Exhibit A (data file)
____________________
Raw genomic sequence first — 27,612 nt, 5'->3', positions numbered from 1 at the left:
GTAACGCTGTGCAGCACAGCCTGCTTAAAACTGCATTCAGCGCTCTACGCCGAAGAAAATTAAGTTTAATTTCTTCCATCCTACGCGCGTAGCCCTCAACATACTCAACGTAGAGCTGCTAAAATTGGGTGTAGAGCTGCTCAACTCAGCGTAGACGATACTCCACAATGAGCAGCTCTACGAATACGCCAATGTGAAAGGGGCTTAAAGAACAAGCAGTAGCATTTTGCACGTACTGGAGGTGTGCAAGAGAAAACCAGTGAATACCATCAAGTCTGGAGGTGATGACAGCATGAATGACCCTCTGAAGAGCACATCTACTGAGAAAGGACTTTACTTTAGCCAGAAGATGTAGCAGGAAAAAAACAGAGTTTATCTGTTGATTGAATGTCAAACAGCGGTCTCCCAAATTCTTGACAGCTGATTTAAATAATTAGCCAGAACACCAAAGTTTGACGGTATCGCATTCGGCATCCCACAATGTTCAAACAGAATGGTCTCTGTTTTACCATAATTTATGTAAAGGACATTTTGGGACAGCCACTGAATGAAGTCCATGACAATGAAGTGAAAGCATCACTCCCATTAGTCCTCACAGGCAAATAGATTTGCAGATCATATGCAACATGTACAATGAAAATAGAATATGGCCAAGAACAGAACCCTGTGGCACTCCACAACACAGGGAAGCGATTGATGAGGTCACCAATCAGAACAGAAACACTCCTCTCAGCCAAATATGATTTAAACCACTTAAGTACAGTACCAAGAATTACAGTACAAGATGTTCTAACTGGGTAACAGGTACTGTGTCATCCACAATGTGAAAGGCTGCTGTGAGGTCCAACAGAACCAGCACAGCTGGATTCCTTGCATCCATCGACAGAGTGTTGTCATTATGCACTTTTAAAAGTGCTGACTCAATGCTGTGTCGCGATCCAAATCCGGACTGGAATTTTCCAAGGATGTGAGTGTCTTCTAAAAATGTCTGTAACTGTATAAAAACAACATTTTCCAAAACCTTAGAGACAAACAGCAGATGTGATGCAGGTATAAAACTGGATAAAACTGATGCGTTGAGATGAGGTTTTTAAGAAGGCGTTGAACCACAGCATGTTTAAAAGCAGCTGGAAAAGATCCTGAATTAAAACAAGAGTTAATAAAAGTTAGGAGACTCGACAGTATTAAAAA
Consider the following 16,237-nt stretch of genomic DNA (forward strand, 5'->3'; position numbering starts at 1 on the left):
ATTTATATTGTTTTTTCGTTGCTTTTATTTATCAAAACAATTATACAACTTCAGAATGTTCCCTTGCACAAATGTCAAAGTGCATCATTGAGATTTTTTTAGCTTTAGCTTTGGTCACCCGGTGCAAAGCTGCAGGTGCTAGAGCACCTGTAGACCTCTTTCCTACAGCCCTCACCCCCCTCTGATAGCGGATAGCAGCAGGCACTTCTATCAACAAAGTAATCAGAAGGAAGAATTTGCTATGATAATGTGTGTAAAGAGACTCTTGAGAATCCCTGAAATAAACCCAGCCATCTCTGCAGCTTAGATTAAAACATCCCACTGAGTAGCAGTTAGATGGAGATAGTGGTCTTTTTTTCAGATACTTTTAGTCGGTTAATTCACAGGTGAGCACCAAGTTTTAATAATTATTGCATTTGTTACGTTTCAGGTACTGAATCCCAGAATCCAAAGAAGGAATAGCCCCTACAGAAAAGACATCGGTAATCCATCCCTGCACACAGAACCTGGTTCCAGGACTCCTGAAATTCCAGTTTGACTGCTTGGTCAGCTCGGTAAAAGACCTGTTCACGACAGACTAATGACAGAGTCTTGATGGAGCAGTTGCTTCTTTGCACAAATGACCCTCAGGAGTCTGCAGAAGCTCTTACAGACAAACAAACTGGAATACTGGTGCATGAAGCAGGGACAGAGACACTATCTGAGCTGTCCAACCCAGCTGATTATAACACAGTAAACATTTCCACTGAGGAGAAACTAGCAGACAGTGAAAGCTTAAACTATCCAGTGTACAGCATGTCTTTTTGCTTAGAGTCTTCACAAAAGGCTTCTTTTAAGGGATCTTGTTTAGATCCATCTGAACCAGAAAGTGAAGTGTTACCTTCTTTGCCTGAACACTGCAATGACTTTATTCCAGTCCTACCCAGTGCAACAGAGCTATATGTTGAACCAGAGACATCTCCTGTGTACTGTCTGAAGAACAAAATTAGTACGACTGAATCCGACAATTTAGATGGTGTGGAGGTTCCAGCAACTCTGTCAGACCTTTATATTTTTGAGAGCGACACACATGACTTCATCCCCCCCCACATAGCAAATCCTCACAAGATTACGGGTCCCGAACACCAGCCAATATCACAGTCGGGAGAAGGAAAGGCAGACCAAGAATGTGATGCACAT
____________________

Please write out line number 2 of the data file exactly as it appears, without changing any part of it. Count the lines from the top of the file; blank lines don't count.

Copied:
GTAACGCTGTGCAGCACAGCCTGCTTAAAACTGCATTCAGCGCTCTACGCCGAAGAAAATTAAGTTTAATTTCTTCCATCCTACGCGCGTAGCCCTCAACATACTCAACGTAGAGCTGCTAAAATTGGGTGTAGAGCTGCTCAACTCAGCGTAGACGATACTCCACAATGAGCAGCTCTACGAATACGCCAATGTGAAAGGGGCTTAAAGAACAAGCAGTAGCATTTTGCACGTACTGGAGGTGTGCAAGAGAAAACCAGTGAATACCATCAAGTCTGGAGGTGATGACAGCATGAATGACCCTCTGAAGAGCACATCTACTGAGAAAGGACTTTACTTTAGCCAGAAGATGTAGCAGGAAAAAAACAGAGTTTATCTGTTGATTGAATGTCAAACAGCGGTCTCCCAAATTCTTGACAGCTGATTTAAATAATTAGCCAGAACACCAAAGTTTGACGGTATCGCATTCGGCATCCCACAATGTTCAAACAGAATGGTCTCTGTTTTACCATAATTTATGTAAAGGACATTTTGGGACAGCCACTGAATGAAGTCCATGACAATGAAGTGAAAGCATCACTCCCATTAGTCCTCACAGGCAAATAGATTTGCAGATCATATGCAACATGTACAATGAAAATAGAATATGGCCAAGAACAGAACCCTGTGGCACTCCACAACACAGGGAAGCGATTGATGAGGTCACCAATCAGAACAGAAACACTCCTCTCAGCCAAATATGATTTAAACCACTTAAGTACAGTACCAAGAATTACAGTACAAGATGTTCTAACTGGGTAACAGGTACTGTGTCATCCACAATGTGAAAGGCTGCTGTGAGGTCCAACAGAACCAGCACAGCTGGATTCCTTGCATCCATCGACAGAGTGTTGTCATTATGCACTTTTAAAAGTGCTGACTCAATGCTGTGTCGCGATCCAAATCCGGACTGGAATTTTCCAAGGATGTGAGTGTCTTCTAAAAATGTCTGTAACTGTATAAAAACAACATTTTCCAAAACCTTAGAGACAAACAGCAGATGTGATGCAGGTATAAAACTGGATAAAACTGATGCGTTGAGATGAGGTTTTTAAGAAGGCGTTGAACCACAGCATGTTTAAAAGCAGCTGGAAAAGATCCTGAATTAAAACAAGAGTTAATAAAAGTTAGGAGACTCGACAGTATTAAAAA